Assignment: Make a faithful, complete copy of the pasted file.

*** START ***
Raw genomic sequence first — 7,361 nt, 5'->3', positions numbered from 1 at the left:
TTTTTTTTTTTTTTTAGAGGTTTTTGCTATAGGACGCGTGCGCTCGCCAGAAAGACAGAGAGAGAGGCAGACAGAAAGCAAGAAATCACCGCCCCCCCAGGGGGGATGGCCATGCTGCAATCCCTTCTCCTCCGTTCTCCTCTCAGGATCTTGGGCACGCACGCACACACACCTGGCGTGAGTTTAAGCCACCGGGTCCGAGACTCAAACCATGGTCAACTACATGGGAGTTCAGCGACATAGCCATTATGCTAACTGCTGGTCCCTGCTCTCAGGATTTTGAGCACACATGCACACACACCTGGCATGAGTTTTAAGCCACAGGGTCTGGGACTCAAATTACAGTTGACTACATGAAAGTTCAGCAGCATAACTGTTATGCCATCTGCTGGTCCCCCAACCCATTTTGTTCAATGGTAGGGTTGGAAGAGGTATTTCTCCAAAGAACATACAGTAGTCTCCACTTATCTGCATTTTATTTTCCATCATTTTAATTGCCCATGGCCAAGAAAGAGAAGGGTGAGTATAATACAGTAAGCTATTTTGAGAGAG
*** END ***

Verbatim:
Raw genomic sequence first — 7,361 nt, 5'->3', positions numbered from 1 at the left:
TTTTTTTTTTTTTTTAGAGGTTTTTGCTATAGGACGCGTGCGCTCGCCAGAAAGACAGAGAGAGAGGCAGACAGAAAGCAAGAAATCACCGCCCCCCCAGGGGGGATGGCCATGCTGCAATCCCTTCTCCTCCGTTCTCCTCTCAGGATCTTGGGCACGCACGCACACACACCTGGCGTGAGTTTAAGCCACCGGGTCCGAGACTCAAACCATGGTCAACTACATGGGAGTTCAGCGACATAGCCATTATGCTAACTGCTGGTCCCTGCTCTCAGGATTTTGAGCACACATGCACACACACCTGGCATGAGTTTTAAGCCACAGGGTCTGGGACTCAAATTACAGTTGACTACATGAAAGTTCAGCAGCATAACTGTTATGCCATCTGCTGGTCCCCCAACCCATTTTGTTCAATGGTAGGGTTGGAAGAGGTATTTCTCCAAAGAACATACAGTAGTCTCCACTTATCTGCATTTTATTTTCCATCATTTTAATTGCCCATGGCCAAGAAAGAGAAGGGTGAGTATAATACAGTAAGCTATTTTGAGAGAG